Remediation of Theory of Mind Impairments in Brain-Injured Adults: Kristine Lundgren and Hiram Brownell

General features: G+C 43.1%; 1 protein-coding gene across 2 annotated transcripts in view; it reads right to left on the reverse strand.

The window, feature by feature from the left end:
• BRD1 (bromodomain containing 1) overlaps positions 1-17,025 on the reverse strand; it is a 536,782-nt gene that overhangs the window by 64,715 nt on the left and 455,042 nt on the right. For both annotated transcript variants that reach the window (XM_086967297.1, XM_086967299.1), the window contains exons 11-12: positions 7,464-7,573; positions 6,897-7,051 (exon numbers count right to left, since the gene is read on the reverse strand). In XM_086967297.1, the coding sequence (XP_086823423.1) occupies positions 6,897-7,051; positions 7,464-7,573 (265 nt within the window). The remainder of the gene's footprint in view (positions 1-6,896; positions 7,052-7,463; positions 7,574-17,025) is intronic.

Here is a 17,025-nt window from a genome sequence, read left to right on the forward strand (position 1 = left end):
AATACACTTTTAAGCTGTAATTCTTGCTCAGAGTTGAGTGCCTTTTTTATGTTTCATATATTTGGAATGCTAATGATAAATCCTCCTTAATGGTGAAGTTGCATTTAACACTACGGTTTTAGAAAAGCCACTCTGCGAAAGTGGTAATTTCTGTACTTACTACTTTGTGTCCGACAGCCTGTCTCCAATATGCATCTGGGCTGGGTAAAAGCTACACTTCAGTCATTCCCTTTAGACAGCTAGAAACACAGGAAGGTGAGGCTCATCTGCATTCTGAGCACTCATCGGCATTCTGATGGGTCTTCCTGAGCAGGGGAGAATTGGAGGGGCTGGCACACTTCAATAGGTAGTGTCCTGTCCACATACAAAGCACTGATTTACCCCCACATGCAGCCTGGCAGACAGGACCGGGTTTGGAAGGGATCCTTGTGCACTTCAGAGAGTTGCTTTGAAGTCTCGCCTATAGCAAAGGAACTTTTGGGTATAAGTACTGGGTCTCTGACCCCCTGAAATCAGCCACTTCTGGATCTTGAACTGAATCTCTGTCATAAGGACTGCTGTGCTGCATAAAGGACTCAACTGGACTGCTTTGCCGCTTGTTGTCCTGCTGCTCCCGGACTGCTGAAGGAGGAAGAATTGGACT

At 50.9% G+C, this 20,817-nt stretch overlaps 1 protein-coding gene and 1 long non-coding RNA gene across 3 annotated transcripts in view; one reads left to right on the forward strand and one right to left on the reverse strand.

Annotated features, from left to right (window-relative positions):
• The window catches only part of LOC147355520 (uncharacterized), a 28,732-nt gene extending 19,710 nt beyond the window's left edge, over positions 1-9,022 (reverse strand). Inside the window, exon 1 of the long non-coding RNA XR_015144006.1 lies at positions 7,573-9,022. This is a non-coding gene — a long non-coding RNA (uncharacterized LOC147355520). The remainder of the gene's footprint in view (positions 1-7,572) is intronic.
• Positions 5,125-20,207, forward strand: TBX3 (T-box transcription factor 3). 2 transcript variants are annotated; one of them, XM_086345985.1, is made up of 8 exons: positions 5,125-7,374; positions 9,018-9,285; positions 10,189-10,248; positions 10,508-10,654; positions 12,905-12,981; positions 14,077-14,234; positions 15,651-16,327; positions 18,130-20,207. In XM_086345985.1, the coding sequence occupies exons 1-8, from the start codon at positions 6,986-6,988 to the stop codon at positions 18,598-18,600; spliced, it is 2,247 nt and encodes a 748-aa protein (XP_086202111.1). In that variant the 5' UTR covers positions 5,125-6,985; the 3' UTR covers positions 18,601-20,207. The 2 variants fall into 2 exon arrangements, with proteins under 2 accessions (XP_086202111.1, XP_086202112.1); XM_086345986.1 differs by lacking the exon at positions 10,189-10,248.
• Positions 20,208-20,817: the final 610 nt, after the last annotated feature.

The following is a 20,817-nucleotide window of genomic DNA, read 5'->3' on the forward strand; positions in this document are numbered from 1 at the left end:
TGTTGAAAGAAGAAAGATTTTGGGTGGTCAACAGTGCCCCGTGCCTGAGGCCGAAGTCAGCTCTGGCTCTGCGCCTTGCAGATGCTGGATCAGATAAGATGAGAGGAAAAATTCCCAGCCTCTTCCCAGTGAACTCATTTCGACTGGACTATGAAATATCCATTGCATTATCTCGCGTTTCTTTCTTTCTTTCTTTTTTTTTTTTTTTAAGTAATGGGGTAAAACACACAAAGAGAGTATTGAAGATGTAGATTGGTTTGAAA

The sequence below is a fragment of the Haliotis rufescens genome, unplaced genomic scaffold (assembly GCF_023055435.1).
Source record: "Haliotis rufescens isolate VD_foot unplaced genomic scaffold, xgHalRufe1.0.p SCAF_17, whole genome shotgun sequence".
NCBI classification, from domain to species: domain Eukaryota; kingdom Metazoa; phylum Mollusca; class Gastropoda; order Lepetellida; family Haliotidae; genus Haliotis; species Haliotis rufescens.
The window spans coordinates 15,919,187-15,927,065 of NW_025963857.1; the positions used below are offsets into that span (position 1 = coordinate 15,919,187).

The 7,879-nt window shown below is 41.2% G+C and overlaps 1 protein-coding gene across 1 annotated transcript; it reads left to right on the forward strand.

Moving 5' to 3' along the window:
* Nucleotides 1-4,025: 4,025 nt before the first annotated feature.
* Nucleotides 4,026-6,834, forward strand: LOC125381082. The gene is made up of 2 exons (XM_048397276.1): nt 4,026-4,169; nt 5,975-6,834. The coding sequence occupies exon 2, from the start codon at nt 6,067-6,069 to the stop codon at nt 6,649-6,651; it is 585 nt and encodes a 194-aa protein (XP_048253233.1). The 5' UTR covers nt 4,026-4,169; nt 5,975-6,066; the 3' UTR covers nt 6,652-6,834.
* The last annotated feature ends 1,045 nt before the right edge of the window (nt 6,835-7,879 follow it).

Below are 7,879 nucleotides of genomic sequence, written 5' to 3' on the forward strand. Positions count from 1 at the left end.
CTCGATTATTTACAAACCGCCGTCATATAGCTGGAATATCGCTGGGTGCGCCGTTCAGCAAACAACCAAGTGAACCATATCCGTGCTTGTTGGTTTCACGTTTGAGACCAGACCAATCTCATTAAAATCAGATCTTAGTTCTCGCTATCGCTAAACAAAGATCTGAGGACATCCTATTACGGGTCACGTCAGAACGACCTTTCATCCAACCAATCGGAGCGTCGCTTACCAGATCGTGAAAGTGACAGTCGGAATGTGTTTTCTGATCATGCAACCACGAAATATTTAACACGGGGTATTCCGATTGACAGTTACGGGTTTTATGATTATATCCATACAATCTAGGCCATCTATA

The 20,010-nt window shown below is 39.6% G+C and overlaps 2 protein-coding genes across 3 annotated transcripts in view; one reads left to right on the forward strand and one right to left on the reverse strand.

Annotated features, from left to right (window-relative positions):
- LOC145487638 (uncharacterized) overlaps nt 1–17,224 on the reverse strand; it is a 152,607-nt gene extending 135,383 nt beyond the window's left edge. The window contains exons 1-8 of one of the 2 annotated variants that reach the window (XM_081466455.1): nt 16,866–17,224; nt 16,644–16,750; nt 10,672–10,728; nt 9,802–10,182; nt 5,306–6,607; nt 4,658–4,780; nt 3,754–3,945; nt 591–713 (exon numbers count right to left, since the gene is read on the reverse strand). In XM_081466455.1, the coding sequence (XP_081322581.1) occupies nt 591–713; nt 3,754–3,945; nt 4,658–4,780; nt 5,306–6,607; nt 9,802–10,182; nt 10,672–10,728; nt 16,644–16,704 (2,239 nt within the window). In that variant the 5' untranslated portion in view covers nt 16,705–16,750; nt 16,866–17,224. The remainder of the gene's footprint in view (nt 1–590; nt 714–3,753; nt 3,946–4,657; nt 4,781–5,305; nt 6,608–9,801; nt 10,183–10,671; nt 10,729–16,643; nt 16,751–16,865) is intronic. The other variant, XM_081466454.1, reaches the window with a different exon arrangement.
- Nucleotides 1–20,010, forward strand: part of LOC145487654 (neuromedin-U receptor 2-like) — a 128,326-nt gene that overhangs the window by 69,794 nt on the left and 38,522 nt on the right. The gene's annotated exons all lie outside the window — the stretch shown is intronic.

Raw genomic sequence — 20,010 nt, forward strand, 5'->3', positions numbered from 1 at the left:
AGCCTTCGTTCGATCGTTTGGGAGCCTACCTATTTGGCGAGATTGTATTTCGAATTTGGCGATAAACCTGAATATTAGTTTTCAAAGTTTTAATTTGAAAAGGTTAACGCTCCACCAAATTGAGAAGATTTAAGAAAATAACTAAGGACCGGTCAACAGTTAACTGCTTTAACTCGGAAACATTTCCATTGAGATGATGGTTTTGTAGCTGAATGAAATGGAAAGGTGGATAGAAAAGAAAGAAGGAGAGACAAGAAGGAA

Successful communication requires much more than knowledge of word meaning, phonology, and syntax. Consider the following scenario. Sam calls in sick to work in order to attend opening day of the baseball season. The next day, while talking with his colleagues at lunch, Sam says, “I wish I could have gone to the game yesterday, but I was sick in bed all day.” Some of his close friends who know the truth appreciate the humor of Sam’s ironic remark. The colleagues who do not know the truth are deceived by the remark and console the “sick” speaker. The difference between coworkers’ interpretations reecting irony or deception rests on what they know and do not know about Sam’s true state of health. Making sense of alternative interpretations requires appreciation that different people may hold different beliefs about the world, some of which may be false. Theory of Mind (ToM) is the term used to summarize the ability to use other people’s thoughts, beliefs, and emotions to understand and predict their behavior (Dennett, 1978; Leslie, 1987; Premack & Woodruff, 1978).